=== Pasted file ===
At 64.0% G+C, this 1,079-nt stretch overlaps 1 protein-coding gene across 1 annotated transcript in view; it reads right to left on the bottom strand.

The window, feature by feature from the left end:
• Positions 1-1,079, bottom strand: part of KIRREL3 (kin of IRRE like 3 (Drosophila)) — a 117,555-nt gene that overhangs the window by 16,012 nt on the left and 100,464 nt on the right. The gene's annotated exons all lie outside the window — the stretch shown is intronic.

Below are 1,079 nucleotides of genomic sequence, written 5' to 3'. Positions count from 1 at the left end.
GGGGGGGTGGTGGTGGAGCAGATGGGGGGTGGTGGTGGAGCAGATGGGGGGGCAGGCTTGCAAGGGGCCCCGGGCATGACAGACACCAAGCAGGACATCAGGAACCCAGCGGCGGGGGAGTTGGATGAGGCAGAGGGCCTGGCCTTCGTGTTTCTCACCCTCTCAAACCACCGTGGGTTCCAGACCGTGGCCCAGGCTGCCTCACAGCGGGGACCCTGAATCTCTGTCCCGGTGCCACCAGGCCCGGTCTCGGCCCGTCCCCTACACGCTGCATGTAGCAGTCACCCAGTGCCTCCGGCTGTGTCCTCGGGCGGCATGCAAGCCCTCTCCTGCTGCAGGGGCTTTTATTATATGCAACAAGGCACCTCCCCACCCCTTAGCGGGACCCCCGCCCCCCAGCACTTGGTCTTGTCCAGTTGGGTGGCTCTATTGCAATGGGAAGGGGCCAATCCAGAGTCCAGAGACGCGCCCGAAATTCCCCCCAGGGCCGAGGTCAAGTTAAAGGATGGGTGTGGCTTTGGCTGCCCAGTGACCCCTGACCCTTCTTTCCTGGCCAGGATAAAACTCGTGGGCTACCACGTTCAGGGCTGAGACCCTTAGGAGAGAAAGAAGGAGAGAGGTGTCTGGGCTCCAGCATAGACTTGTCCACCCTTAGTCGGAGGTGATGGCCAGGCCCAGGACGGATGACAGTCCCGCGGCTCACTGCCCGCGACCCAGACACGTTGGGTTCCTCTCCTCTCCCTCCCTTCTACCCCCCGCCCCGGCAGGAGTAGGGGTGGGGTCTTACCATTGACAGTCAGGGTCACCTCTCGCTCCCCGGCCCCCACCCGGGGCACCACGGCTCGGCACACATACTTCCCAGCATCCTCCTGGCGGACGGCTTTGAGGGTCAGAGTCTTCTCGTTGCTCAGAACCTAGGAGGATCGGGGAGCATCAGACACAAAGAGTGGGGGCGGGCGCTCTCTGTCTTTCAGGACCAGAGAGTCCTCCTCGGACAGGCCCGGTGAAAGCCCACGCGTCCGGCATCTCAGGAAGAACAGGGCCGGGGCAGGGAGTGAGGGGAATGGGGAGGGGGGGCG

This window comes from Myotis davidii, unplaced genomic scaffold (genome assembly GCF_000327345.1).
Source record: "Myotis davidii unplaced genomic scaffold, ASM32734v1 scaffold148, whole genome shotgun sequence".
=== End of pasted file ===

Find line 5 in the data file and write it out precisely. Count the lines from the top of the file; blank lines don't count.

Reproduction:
GGGGGGGTGGTGGTGGAGCAGATGGGGGGTGGTGGTGGAGCAGATGGGGGGGCAGGCTTGCAAGGGGCCCCGGGCATGACAGACACCAAGCAGGACATCAGGAACCCAGCGGCGGGGGAGTTGGATGAGGCAGAGGGCCTGGCCTTCGTGTTTCTCACCCTCTCAAACCACCGTGGGTTCCAGACCGTGGCCCAGGCTGCCTCACAGCGGGGACCCTGAATCTCTGTCCCGGTGCCACCAGGCCCGGTCTCGGCCCGTCCCCTACACGCTGCATGTAGCAGTCACCCAGTGCCTCCGGCTGTGTCCTCGGGCGGCATGCAAGCCCTCTCCTGCTGCAGGGGCTTTTATTATATGCAACAAGGCACCTCCCCACCCCTTAGCGGGACCCCCGCCCCCCAGCACTTGGTCTTGTCCAGTTGGGTGGCTCTATTGCAATGGGAAGGGGCCAATCCAGAGTCCAGAGACGCGCCCGAAATTCCCCCCAGGGCCGAGGTCAAGTTAAAGGATGGGTGTGGCTTTGGCTGCCCAGTGACCCCTGACCCTTCTTTCCTGGCCAGGATAAAACTCGTGGGCTACCACGTTCAGGGCTGAGACCCTTAGGAGAGAAAGAAGGAGAGAGGTGTCTGGGCTCCAGCATAGACTTGTCCACCCTTAGTCGGAGGTGATGGCCAGGCCCAGGACGGATGACAGTCCCGCGGCTCACTGCCCGCGACCCAGACACGTTGGGTTCCTCTCCTCTCCCTCCCTTCTACCCCCCGCCCCGGCAGGAGTAGGGGTGGGGTCTTACCATTGACAGTCAGGGTCACCTCTCGCTCCCCGGCCCCCACCCGGGGCACCACGGCTCGGCACACATACTTCCCAGCATCCTCCTGGCGGACGGCTTTGAGGGTCAGAGTCTTCTCGTTGCTCAGAACCTAGGAGGATCGGGGAGCATCAGACACAAAGAGTGGGGGCGGGCGCTCTCTGTCTTTCAGGACCAGAGAGTCCTCCTCGGACAGGCCCGGTGAAAGCCCACGCGTCCGGCATCTCAGGAAGAACAGGGCCGGGGCAGGGAGTGAGGGGAATGGGGAGGGGGGGCG